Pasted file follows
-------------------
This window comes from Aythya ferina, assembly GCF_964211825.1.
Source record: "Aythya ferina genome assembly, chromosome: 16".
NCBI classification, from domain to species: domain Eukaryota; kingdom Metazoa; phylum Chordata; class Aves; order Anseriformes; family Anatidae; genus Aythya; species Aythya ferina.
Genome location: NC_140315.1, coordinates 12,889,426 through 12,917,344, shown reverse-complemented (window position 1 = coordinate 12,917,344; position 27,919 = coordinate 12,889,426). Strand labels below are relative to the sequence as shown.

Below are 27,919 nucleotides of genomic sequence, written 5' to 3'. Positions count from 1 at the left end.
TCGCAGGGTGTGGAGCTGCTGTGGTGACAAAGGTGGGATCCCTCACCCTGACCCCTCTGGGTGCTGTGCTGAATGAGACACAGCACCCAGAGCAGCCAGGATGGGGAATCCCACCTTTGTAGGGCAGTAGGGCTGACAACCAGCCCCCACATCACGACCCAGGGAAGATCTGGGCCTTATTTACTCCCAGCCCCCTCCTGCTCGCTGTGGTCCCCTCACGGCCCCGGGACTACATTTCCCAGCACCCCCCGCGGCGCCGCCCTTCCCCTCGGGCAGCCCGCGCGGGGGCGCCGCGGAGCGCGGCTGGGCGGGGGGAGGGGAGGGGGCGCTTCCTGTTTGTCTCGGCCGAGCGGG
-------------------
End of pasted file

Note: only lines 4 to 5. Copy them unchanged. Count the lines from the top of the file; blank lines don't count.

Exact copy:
Genome location: NC_140315.1, coordinates 12,889,426 through 12,917,344, shown reverse-complemented (window position 1 = coordinate 12,917,344; position 27,919 = coordinate 12,889,426). Strand labels below are relative to the sequence as shown.

Below are 27,919 nucleotides of genomic sequence, written 5' to 3'. Positions count from 1 at the left end.